The film is an absorbing presentation of the views and behaviors common at the time.
THE BOWERY (1933) – FULL TRANSCRIPT
Yes, you can read the entire Transcript as well at the Above site.
An off-key chorus line shimmies through vaudeville club banger “Ta-ra-ra Boom-de-ay” also gets sung in the Movie. And I had to do a double take when the Lead Singer sang that song.
So Pop some Popcorn and Enjoy!. WATCH THE ENTIRE MOVIE!
In turn-of-the century New York City, Bowery bar owner Chuck (Wallace Beery) and thrill-seeker Steve (George Raft) enjoy finding new ways to insult, prank and outdo one another, their antics typically revolving around some kind of wager. But when both toughs lay eyes on the lovely but luckless Lucy (Fay Wray), their game of one-upmanship turns more serious. Chuck dares Steve to make a death-defying leap from the Brooklyn Bridge, with the former’s bar and the latter’s life on the line.
In the Gay Nineties, on New York’s Bowery, saloon owner Chuck Connors (Wallace Beery), finds that his rival, Steve Brodie (George Raft), has thrown a muskmelon at his window. The happy-go-lucky Brodie explains that he threw the melon on a dare. As Connors threatens to fight him, the two learn of a fire in neighboring Chinatown. Both men call upon their volunteer fire brigades, and wager $100 on which will be the first to throw water on the fire.
Although Brodie is first to arrive, he finds Connor’s young pal, Swipes McGurk (Jackie Cooper), sitting on a barrel placed over the fire hydrant preventing Brodie from using it first. Connors arrives and the rival fire fighters brawl as the fire reduces the building to a smoldering ruin, presumably incinerating the crowd of Chinese trapped inside who had been screaming for help at the window. Brodie vows revenge on Connors, leading to a $500 bet that a boxer, whom Brodie calls “The Masked Marvel”, can beat “Bloody Butch” a prizefighter that Conners manages. Conners accepts, and the “Marvel” knocks out Bloody Butch with one punch. After the fight, the “Marvel” is revealed to be John L. Sullivan (George Walsh).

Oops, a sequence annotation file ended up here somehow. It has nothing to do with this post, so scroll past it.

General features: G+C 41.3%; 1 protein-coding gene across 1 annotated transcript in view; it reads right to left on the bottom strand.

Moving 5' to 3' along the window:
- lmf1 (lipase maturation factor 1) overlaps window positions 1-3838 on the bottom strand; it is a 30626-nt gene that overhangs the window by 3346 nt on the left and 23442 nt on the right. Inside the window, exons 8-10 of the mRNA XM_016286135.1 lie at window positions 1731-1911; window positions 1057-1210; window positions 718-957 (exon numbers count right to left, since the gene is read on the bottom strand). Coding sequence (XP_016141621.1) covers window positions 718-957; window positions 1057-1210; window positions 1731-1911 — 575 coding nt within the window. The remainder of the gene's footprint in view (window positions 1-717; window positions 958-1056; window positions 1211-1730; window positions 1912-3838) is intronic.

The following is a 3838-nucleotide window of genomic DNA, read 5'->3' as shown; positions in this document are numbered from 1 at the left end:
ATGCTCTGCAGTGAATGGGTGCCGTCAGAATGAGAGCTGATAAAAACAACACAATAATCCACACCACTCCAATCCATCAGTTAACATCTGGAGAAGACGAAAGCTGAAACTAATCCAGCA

Connors meets a homeless girl named Lucy Calhoun (Fay Wray) and takes her to his apartment, where he lives with Swipes, and lets her spend the night. In the morning, he is pleasantly surprised (and Swipes annoyed), to find that Lucy has cleaned up the place and cooked breakfast. Swipes later locks Lucy in a closet and, when Connors finds her, spanks him. Humiliated, Swipes packs and leaves. That night, Brodie invites Swipes to move in with him, which he does. Finding out about Lucy, Brodie attempts to seduce her, thinking that she is Connors’ mistress. She bites his hand, drawing blood, and after learning her identity, he apologizes and asks if he can call on her. They soon fall in love, and Brodie reveals his ambition to run a saloon bigger than Connors’.